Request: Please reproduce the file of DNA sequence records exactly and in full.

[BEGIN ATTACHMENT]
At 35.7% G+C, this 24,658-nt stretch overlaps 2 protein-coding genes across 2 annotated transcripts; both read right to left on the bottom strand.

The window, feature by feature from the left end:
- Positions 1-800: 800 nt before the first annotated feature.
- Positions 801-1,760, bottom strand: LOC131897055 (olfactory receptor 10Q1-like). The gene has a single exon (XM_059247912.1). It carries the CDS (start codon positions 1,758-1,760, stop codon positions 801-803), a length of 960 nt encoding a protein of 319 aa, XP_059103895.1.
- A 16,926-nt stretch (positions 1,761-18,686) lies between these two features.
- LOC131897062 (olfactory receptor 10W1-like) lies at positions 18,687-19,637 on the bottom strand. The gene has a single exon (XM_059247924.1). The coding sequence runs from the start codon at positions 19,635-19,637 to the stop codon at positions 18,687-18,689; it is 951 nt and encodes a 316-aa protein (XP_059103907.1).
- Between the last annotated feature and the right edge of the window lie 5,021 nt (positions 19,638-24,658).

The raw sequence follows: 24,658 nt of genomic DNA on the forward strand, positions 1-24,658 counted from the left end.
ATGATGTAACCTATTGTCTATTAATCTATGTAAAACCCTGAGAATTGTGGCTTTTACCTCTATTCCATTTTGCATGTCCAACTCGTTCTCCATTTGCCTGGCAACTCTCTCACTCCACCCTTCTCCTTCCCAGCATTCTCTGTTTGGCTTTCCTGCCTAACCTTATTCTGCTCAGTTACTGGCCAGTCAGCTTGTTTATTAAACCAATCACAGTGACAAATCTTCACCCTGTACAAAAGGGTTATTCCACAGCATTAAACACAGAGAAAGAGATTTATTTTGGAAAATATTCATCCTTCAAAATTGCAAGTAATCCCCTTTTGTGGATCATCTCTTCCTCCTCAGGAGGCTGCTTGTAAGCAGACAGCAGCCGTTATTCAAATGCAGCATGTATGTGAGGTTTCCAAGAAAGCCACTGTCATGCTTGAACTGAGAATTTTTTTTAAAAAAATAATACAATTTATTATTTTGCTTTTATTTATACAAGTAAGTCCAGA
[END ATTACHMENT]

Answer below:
At 35.7% G+C, this 24,658-nt stretch overlaps 2 protein-coding genes across 2 annotated transcripts; both read right to left on the bottom strand.

The window, feature by feature from the left end:
- Positions 1-800: 800 nt before the first annotated feature.
- Positions 801-1,760, bottom strand: LOC131897055 (olfactory receptor 10Q1-like). The gene has a single exon (XM_059247912.1). It carries the CDS (start codon positions 1,758-1,760, stop codon positions 801-803), a length of 960 nt encoding a protein of 319 aa, XP_059103895.1.
- A 16,926-nt stretch (positions 1,761-18,686) lies between these two features.
- LOC131897062 (olfactory receptor 10W1-like) lies at positions 18,687-19,637 on the bottom strand. The gene has a single exon (XM_059247924.1). The coding sequence runs from the start codon at positions 19,635-19,637 to the stop codon at positions 18,687-18,689; it is 951 nt and encodes a 316-aa protein (XP_059103907.1).
- Between the last annotated feature and the right edge of the window lie 5,021 nt (positions 19,638-24,658).

The raw sequence follows: 24,658 nt of genomic DNA on the forward strand, positions 1-24,658 counted from the left end.
ATGATGTAACCTATTGTCTATTAATCTATGTAAAACCCTGAGAATTGTGGCTTTTACCTCTATTCCATTTTGCATGTCCAACTCGTTCTCCATTTGCCTGGCAACTCTCTCACTCCACCCTTCTCCTTCCCAGCATTCTCTGTTTGGCTTTCCTGCCTAACCTTATTCTGCTCAGTTACTGGCCAGTCAGCTTGTTTATTAAACCAATCACAGTGACAAATCTTCACCCTGTACAAAAGGGTTATTCCACAGCATTAAACACAGAGAAAGAGATTTATTTTGGAAAATATTCATCCTTCAAAATTGCAAGTAATCCCCTTTTGTGGATCATCTCTTCCTCCTCAGGAGGCTGCTTGTAAGCAGACAGCAGCCGTTATTCAAATGCAGCATGTATGTGAGGTTTCCAAGAAAGCCACTGTCATGCTTGAACTGAGAATTTTTTTTAAAAAAATAATACAATTTATTATTTTGCTTTTATTTATACAAGTAAGTCCAGA